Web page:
Thoughts which drive me to Jesus, and to the Cross
Jesus answered, “All those who drink this water will be thirsty again, 14but whoever drinks the water that I will give him will never be thirsty again. The water that I will give him will become in him a spring which will provide him with life-giving water and give him eternal life.” John 4:13-14 GNT
Take the teachings that you heard me proclaim in the presence of many witnesses, and entrust them to reliable people, who will be able to teach others also. 2 Timothy 2:2 GNT
With professions the integrity has to do with the invisibles: for physicians it is health (not merely making people feel good); with lawyers, justice (not helping people get their own way); with professors, learning (not cramming cranial cavities with information on tap for examinations). And with pastors, it is God (not relieving anxiety, or giving comfort, or running a religious establishment)……Most of the people we deal with are dominated by a sense of self, not a sense of God. Insofar as we deal with their primary concern—the counseling, instructing, encouraging—they give us good marks in our jobs as pastors. Whether we deal with God or not, they don’t care over much.
Moreover, the people are instructed often and with great diligence concerning the holy sacrament, why it was instituted, and how it is to be used (namely, as a comfort for terrified consciences) in order that the people may be drawn to the Communion and Mass. The people are also given instruction about other false teachings concerning the sacrament.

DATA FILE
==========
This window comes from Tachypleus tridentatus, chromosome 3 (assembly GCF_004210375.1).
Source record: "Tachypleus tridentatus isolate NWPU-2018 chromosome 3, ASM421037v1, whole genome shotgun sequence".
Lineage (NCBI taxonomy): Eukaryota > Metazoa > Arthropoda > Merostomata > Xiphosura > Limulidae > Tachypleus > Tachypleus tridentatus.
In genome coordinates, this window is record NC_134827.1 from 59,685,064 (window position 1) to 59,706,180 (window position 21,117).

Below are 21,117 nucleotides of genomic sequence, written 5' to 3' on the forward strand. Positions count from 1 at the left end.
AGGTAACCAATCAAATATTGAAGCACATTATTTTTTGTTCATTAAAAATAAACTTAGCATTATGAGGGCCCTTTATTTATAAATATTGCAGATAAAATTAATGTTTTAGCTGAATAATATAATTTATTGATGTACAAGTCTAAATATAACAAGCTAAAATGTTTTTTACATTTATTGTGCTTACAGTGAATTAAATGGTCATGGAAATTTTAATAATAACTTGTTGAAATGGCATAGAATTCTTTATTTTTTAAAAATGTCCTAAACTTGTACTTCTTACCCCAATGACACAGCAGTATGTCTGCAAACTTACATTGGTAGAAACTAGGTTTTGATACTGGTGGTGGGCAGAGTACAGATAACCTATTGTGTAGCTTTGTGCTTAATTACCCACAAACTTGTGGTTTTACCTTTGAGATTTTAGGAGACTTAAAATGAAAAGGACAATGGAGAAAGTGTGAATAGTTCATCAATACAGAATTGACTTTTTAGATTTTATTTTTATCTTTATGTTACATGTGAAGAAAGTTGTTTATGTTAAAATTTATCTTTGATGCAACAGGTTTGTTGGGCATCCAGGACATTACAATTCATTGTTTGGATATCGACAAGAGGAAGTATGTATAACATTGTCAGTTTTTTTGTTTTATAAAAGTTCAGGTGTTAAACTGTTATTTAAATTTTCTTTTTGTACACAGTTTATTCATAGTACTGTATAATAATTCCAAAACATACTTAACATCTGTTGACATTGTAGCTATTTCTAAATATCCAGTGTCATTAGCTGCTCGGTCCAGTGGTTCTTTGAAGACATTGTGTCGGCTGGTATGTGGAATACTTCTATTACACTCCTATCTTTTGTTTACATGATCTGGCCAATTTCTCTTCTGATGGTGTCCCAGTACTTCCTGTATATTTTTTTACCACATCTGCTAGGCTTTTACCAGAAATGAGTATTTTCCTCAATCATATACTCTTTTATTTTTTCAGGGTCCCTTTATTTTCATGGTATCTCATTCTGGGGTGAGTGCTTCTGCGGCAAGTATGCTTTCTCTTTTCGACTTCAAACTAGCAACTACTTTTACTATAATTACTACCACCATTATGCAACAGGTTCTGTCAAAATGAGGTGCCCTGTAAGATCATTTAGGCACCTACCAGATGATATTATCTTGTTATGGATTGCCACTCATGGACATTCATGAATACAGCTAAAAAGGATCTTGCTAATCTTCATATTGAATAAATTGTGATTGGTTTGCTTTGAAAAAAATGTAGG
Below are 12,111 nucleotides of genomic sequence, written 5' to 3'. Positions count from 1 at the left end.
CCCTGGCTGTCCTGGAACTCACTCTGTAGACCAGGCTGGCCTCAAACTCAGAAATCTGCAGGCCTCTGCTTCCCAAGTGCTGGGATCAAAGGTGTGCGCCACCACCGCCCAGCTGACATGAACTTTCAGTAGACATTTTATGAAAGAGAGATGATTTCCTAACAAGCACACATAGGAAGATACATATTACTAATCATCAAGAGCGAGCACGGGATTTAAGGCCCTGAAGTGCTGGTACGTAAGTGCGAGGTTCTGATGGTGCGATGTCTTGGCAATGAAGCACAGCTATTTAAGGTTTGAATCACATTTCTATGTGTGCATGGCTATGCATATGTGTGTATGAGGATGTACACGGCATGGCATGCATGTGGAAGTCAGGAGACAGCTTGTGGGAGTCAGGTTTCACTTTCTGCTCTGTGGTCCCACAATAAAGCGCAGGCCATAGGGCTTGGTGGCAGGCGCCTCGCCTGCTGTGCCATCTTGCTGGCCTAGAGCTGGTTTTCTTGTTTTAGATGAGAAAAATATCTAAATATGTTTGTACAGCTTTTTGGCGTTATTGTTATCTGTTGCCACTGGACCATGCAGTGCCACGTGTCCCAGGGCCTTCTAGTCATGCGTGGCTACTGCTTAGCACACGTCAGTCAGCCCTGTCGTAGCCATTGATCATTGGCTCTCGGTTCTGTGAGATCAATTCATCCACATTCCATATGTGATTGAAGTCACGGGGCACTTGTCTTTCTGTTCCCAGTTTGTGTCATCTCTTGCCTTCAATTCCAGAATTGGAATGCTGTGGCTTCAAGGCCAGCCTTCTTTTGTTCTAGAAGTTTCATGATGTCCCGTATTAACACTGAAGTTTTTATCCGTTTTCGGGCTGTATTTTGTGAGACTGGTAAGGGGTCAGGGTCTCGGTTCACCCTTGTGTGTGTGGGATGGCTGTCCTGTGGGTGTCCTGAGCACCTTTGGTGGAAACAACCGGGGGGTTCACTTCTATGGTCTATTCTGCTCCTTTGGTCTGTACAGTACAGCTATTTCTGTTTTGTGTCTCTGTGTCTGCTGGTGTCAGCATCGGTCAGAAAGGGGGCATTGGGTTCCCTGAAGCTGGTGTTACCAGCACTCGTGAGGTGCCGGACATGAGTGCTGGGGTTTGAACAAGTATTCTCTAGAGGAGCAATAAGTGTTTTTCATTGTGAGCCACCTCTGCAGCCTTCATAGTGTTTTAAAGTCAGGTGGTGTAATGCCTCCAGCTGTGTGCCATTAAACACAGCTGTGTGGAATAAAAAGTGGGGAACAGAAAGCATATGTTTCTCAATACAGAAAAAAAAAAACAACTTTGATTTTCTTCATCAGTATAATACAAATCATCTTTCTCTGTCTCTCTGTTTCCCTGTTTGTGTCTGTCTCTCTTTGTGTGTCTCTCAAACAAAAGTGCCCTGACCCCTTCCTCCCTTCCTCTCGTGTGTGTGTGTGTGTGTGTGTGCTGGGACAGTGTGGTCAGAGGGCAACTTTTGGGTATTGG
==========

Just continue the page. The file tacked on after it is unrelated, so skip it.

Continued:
2 Meanwhile no conspicuous changes have been made in the public ceremonies of the Mass, except that in certain places German hymns are sung in addition to the Latin responses for the instruction and exercise of the people.
3 After all, the chief purpose of all ceremonies is to teach the people what they need to know about Christ.
It used to be that people would tell me that “that was a good sermon pastor,” as they walked out of church. “Or that was a great Bible study!” They do it less often now because they know I will often ask, “why? what made it good for you?”
Some are quite able to answer, others, – well what else do you say to a pastor after church?
It gets me to think, what do people remember of the services we share in, what is their take away?
I can only pray it is Jesus. That He is present in thier lives, that He is merciful, that He loves them.
Anything else is worthless..
The Augsburg Confession makes that clear – the comfort to anxiety laden consciences is what is found when people is what the Liturgy (aka the Mass or Worship Service) is about. That is what and how we need to leave people. Aware of their relationship to Jesus, and comforted by it. That was Peterson’s goal, and his struggle as well, as people didn’t always respond to that focus. Still it is what we are called to do!
So look for that comfort as you attend church or Bible Studies, prayer meetings or other small groups. Perceive the presence of Jesus, as you sing, as you pray, as you listen to the word read and preached, and as you receive Christ’s body and blood in Communion.
And know, He is with you!
Eugene H. Peterson, The Contemplative Pastor: Returning to the Art of Spiritual Direction, vol. 17, The Leadership Library (Carol Stream, IL; Dallas; Waco, TX: Christianity Today; Word Pub., 1989), 139–140.
Theodore G. Tappert, ed., The Book of Concord the Confessions of the Evangelical Lutheran Church. (Philadelphia: Mühlenberg Press, 1959), 56.
Posted on March 20, 2023, in Book of Concord, Devotions, Eugene Peterson and tagged Church, Ministry, Pastoral Care, preaching, Worship. Bookmark the permalink. Leave a comment.
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